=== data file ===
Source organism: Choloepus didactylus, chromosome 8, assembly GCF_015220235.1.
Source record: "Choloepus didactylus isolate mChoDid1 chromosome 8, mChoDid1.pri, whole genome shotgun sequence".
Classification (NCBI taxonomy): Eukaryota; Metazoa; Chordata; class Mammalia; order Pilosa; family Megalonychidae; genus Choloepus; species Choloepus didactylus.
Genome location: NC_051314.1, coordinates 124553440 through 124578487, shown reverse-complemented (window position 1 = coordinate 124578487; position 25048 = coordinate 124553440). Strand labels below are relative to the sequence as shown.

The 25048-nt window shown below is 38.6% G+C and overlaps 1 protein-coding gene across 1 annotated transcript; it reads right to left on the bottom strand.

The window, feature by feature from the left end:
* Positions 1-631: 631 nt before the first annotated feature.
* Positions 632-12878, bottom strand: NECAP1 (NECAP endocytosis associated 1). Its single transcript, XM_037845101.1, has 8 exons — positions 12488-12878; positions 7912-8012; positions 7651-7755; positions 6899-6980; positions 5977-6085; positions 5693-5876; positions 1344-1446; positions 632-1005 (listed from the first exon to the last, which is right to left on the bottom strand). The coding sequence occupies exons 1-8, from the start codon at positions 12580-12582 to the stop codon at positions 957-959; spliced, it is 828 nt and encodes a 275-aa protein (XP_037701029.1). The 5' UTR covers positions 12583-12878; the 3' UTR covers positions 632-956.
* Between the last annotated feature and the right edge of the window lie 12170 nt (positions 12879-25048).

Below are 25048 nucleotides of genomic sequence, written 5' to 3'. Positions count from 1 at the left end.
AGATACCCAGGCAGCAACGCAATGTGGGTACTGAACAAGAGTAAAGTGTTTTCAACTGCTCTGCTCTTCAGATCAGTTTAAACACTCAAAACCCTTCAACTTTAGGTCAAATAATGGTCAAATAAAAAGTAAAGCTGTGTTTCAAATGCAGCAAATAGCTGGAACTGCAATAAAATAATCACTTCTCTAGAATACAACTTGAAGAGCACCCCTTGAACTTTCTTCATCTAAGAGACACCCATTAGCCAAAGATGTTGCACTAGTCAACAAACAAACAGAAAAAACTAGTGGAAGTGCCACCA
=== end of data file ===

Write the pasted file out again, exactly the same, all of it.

Source organism: Choloepus didactylus, chromosome 8, assembly GCF_015220235.1.
Source record: "Choloepus didactylus isolate mChoDid1 chromosome 8, mChoDid1.pri, whole genome shotgun sequence".
Classification (NCBI taxonomy): Eukaryota; Metazoa; Chordata; class Mammalia; order Pilosa; family Megalonychidae; genus Choloepus; species Choloepus didactylus.
Genome location: NC_051314.1, coordinates 124553440 through 124578487, shown reverse-complemented (window position 1 = coordinate 124578487; position 25048 = coordinate 124553440). Strand labels below are relative to the sequence as shown.

The 25048-nt window shown below is 38.6% G+C and overlaps 1 protein-coding gene across 1 annotated transcript; it reads right to left on the bottom strand.

The window, feature by feature from the left end:
* Positions 1-631: 631 nt before the first annotated feature.
* Positions 632-12878, bottom strand: NECAP1 (NECAP endocytosis associated 1). Its single transcript, XM_037845101.1, has 8 exons — positions 12488-12878; positions 7912-8012; positions 7651-7755; positions 6899-6980; positions 5977-6085; positions 5693-5876; positions 1344-1446; positions 632-1005 (listed from the first exon to the last, which is right to left on the bottom strand). The coding sequence occupies exons 1-8, from the start codon at positions 12580-12582 to the stop codon at positions 957-959; spliced, it is 828 nt and encodes a 275-aa protein (XP_037701029.1). The 5' UTR covers positions 12583-12878; the 3' UTR covers positions 632-956.
* Between the last annotated feature and the right edge of the window lie 12170 nt (positions 12879-25048).

Below are 25048 nucleotides of genomic sequence, written 5' to 3'. Positions count from 1 at the left end.
AGATACCCAGGCAGCAACGCAATGTGGGTACTGAACAAGAGTAAAGTGTTTTCAACTGCTCTGCTCTTCAGATCAGTTTAAACACTCAAAACCCTTCAACTTTAGGTCAAATAATGGTCAAATAAAAAGTAAAGCTGTGTTTCAAATGCAGCAAATAGCTGGAACTGCAATAAAATAATCACTTCTCTAGAATACAACTTGAAGAGCACCCCTTGAACTTTCTTCATCTAAGAGACACCCATTAGCCAAAGATGTTGCACTAGTCAACAAACAAACAGAAAAAACTAGTGGAAGTGCCACCA